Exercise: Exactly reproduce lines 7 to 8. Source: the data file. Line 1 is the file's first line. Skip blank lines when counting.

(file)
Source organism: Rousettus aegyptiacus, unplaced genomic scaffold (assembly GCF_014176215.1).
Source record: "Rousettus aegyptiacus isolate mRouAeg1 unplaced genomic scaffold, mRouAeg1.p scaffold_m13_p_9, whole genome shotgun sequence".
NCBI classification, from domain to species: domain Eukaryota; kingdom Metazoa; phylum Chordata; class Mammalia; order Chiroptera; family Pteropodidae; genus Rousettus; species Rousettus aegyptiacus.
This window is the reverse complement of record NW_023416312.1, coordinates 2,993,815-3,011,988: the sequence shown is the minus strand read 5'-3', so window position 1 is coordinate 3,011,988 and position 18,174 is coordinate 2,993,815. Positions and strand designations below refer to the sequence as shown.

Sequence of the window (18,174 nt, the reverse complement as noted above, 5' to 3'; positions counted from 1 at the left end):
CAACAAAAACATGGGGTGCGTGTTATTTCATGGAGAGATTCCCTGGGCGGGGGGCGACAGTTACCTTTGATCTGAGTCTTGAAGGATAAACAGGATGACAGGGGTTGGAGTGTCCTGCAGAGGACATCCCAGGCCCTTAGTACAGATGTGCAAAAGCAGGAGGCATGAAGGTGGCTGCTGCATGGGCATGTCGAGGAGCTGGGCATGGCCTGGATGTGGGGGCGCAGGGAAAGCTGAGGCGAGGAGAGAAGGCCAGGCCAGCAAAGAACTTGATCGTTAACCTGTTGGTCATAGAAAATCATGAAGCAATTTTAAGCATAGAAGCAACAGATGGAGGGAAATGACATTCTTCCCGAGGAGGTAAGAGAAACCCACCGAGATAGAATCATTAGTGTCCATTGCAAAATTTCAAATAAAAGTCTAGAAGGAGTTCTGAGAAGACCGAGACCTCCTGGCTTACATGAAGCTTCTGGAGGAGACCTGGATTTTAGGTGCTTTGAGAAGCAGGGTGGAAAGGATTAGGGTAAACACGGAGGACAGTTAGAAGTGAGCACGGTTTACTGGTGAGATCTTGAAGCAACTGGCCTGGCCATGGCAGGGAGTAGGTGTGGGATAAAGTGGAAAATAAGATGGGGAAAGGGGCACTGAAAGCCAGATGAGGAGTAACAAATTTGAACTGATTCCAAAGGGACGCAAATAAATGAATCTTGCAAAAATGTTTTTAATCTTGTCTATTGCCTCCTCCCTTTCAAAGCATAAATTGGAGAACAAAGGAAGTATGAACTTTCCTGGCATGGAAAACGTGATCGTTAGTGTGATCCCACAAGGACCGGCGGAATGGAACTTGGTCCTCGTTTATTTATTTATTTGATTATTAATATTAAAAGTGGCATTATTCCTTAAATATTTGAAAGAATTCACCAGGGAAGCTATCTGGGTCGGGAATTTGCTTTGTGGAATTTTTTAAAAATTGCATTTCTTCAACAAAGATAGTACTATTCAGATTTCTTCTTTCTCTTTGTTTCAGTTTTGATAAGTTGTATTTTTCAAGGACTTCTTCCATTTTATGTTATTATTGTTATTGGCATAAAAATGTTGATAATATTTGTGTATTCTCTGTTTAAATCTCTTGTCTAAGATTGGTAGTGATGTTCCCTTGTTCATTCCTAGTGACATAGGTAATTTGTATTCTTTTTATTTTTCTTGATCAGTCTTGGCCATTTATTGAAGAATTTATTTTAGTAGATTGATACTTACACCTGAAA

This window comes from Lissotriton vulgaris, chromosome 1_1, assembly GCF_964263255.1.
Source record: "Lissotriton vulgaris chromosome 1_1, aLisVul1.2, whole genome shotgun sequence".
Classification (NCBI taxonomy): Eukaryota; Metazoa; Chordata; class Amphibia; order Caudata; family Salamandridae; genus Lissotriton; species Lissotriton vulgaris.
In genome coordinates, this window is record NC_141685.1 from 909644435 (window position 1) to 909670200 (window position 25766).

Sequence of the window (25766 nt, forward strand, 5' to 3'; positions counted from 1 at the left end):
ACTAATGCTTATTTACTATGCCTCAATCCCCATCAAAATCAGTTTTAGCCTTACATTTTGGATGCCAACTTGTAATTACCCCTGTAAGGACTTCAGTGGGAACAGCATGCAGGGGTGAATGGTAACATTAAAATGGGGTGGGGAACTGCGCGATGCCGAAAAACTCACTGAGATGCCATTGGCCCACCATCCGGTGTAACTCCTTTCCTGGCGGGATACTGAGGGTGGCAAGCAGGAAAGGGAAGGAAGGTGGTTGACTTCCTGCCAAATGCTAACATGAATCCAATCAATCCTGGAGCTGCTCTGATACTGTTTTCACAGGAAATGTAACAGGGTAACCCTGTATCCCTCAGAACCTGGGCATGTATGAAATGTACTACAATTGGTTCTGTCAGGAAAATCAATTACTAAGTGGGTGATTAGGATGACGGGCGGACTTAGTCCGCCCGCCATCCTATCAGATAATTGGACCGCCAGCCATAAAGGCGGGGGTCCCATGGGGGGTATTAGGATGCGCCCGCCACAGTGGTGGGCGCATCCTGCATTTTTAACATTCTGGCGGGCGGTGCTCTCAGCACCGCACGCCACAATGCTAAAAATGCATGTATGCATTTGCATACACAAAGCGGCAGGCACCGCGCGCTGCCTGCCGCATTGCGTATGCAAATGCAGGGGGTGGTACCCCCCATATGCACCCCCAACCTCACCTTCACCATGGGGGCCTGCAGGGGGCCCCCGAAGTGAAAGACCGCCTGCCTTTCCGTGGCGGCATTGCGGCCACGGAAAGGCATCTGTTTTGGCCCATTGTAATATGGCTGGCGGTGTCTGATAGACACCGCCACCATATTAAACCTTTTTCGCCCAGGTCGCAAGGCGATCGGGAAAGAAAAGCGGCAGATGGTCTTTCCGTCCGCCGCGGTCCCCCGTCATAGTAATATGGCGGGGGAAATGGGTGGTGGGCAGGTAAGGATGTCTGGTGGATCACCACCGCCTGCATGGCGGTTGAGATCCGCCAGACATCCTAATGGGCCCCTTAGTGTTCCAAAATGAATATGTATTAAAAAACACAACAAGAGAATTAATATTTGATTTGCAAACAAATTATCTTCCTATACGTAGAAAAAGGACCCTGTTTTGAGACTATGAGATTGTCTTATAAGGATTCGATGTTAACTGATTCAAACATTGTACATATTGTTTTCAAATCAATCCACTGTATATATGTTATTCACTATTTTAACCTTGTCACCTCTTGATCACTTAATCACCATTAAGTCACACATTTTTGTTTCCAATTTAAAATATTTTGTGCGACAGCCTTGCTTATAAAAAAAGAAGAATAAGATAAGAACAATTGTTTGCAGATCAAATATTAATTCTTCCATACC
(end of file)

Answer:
This window comes from Lissotriton vulgaris, chromosome 1_1, assembly GCF_964263255.1.
Source record: "Lissotriton vulgaris chromosome 1_1, aLisVul1.2, whole genome shotgun sequence".